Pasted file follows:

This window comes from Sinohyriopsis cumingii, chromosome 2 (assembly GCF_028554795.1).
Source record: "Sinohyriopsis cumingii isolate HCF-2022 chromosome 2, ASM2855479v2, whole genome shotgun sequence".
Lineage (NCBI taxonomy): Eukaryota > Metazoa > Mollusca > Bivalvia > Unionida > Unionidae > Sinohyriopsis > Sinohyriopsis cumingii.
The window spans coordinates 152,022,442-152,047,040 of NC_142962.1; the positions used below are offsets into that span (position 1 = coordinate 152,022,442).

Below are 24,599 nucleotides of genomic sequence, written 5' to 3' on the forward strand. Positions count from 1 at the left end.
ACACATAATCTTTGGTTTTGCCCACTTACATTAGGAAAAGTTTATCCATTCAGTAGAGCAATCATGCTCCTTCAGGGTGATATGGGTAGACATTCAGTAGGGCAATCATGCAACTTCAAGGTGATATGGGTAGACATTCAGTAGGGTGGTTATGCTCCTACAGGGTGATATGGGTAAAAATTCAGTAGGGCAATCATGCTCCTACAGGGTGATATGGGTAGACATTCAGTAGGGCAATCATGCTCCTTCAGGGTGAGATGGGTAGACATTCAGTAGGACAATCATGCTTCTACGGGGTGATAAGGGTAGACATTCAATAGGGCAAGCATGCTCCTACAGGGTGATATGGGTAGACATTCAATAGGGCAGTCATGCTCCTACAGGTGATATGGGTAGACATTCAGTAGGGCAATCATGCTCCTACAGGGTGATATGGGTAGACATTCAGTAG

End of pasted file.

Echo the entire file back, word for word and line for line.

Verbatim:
This window comes from Sinohyriopsis cumingii, chromosome 2 (assembly GCF_028554795.1).
Source record: "Sinohyriopsis cumingii isolate HCF-2022 chromosome 2, ASM2855479v2, whole genome shotgun sequence".
Lineage (NCBI taxonomy): Eukaryota > Metazoa > Mollusca > Bivalvia > Unionida > Unionidae > Sinohyriopsis > Sinohyriopsis cumingii.
The window spans coordinates 152,022,442-152,047,040 of NC_142962.1; the positions used below are offsets into that span (position 1 = coordinate 152,022,442).

Below are 24,599 nucleotides of genomic sequence, written 5' to 3' on the forward strand. Positions count from 1 at the left end.
ACACATAATCTTTGGTTTTGCCCACTTACATTAGGAAAAGTTTATCCATTCAGTAGAGCAATCATGCTCCTTCAGGGTGATATGGGTAGACATTCAGTAGGGCAATCATGCAACTTCAAGGTGATATGGGTAGACATTCAGTAGGGTGGTTATGCTCCTACAGGGTGATATGGGTAAAAATTCAGTAGGGCAATCATGCTCCTACAGGGTGATATGGGTAGACATTCAGTAGGGCAATCATGCTCCTTCAGGGTGAGATGGGTAGACATTCAGTAGGACAATCATGCTTCTACGGGGTGATAAGGGTAGACATTCAATAGGGCAAGCATGCTCCTACAGGGTGATATGGGTAGACATTCAATAGGGCAGTCATGCTCCTACAGGTGATATGGGTAGACATTCAGTAGGGCAATCATGCTCCTACAGGGTGATATGGGTAGACATTCAGTAG